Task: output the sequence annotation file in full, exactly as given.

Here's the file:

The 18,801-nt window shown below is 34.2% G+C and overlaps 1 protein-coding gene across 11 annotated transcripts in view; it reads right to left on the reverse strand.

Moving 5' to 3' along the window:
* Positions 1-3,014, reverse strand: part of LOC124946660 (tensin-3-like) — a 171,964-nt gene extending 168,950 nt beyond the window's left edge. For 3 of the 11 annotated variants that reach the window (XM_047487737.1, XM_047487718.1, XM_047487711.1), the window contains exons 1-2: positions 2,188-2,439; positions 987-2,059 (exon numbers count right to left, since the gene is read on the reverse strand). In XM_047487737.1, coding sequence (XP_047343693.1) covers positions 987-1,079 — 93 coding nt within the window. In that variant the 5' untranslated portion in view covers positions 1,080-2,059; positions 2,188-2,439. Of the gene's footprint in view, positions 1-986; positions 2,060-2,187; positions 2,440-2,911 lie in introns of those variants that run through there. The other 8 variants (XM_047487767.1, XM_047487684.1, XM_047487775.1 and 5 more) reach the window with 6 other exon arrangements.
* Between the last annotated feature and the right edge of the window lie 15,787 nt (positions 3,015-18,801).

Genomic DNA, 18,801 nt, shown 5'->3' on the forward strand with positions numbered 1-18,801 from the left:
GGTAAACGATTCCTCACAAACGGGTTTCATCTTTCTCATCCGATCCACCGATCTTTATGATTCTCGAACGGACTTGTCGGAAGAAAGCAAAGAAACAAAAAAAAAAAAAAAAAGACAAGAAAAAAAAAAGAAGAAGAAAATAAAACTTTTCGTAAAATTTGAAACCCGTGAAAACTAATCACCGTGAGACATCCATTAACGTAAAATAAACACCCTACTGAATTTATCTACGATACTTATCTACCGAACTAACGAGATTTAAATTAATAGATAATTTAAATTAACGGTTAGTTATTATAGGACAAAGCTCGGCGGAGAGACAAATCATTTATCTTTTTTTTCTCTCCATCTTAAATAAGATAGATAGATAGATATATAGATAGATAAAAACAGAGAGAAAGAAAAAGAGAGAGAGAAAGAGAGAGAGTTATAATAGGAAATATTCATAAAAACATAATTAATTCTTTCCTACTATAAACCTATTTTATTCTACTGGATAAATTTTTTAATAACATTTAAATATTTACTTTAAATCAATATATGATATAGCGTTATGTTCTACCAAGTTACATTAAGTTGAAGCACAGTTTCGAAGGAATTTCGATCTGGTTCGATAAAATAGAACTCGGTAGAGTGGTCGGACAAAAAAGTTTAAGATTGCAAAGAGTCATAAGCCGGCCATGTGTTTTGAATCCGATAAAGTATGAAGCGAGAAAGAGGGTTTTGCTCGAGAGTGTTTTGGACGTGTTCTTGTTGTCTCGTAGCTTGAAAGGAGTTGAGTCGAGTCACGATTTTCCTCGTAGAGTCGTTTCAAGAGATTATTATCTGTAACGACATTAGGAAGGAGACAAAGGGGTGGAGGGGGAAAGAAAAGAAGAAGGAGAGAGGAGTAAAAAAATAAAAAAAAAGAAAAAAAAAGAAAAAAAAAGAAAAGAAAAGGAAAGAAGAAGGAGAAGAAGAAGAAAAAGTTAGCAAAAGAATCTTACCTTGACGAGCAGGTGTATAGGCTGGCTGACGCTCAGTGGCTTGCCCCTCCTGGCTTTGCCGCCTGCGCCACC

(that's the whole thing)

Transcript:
The 18,801-nt window shown below is 34.2% G+C and overlaps 1 protein-coding gene across 11 annotated transcripts in view; it reads right to left on the reverse strand.

Moving 5' to 3' along the window:
* Positions 1-3,014, reverse strand: part of LOC124946660 (tensin-3-like) — a 171,964-nt gene extending 168,950 nt beyond the window's left edge. For 3 of the 11 annotated variants that reach the window (XM_047487737.1, XM_047487718.1, XM_047487711.1), the window contains exons 1-2: positions 2,188-2,439; positions 987-2,059 (exon numbers count right to left, since the gene is read on the reverse strand). In XM_047487737.1, coding sequence (XP_047343693.1) covers positions 987-1,079 — 93 coding nt within the window. In that variant the 5' untranslated portion in view covers positions 1,080-2,059; positions 2,188-2,439. Of the gene's footprint in view, positions 1-986; positions 2,060-2,187; positions 2,440-2,911 lie in introns of those variants that run through there. The other 8 variants (XM_047487767.1, XM_047487684.1, XM_047487775.1 and 5 more) reach the window with 6 other exon arrangements.
* Between the last annotated feature and the right edge of the window lie 15,787 nt (positions 3,015-18,801).

Genomic DNA, 18,801 nt, shown 5'->3' on the forward strand with positions numbered 1-18,801 from the left:
GGTAAACGATTCCTCACAAACGGGTTTCATCTTTCTCATCCGATCCACCGATCTTTATGATTCTCGAACGGACTTGTCGGAAGAAAGCAAAGAAACAAAAAAAAAAAAAAAAAGACAAGAAAAAAAAAAGAAGAAGAAAATAAAACTTTTCGTAAAATTTGAAACCCGTGAAAACTAATCACCGTGAGACATCCATTAACGTAAAATAAACACCCTACTGAATTTATCTACGATACTTATCTACCGAACTAACGAGATTTAAATTAATAGATAATTTAAATTAACGGTTAGTTATTATAGGACAAAGCTCGGCGGAGAGACAAATCATTTATCTTTTTTTTCTCTCCATCTTAAATAAGATAGATAGATAGATATATAGATAGATAAAAACAGAGAGAAAGAAAAAGAGAGAGAGAAAGAGAGAGAGTTATAATAGGAAATATTCATAAAAACATAATTAATTCTTTCCTACTATAAACCTATTTTATTCTACTGGATAAATTTTTTAATAACATTTAAATATTTACTTTAAATCAATATATGATATAGCGTTATGTTCTACCAAGTTACATTAAGTTGAAGCACAGTTTCGAAGGAATTTCGATCTGGTTCGATAAAATAGAACTCGGTAGAGTGGTCGGACAAAAAAGTTTAAGATTGCAAAGAGTCATAAGCCGGCCATGTGTTTTGAATCCGATAAAGTATGAAGCGAGAAAGAGGGTTTTGCTCGAGAGTGTTTTGGACGTGTTCTTGTTGTCTCGTAGCTTGAAAGGAGTTGAGTCGAGTCACGATTTTCCTCGTAGAGTCGTTTCAAGAGATTATTATCTGTAACGACATTAGGAAGGAGACAAAGGGGTGGAGGGGGAAAGAAAAGAAGAAGGAGAGAGGAGTAAAAAAATAAAAAAAAAGAAAAAAAAAGAAAAAAAAAGAAAAGAAAAGGAAAGAAGAAGGAGAAGAAGAAGAAAAAGTTAGCAAAAGAATCTTACCTTGACGAGCAGGTGTATAGGCTGGCTGACGCTCAGTGGCTTGCCCCTCCTGGCTTTGCCGCCTGCGCCACC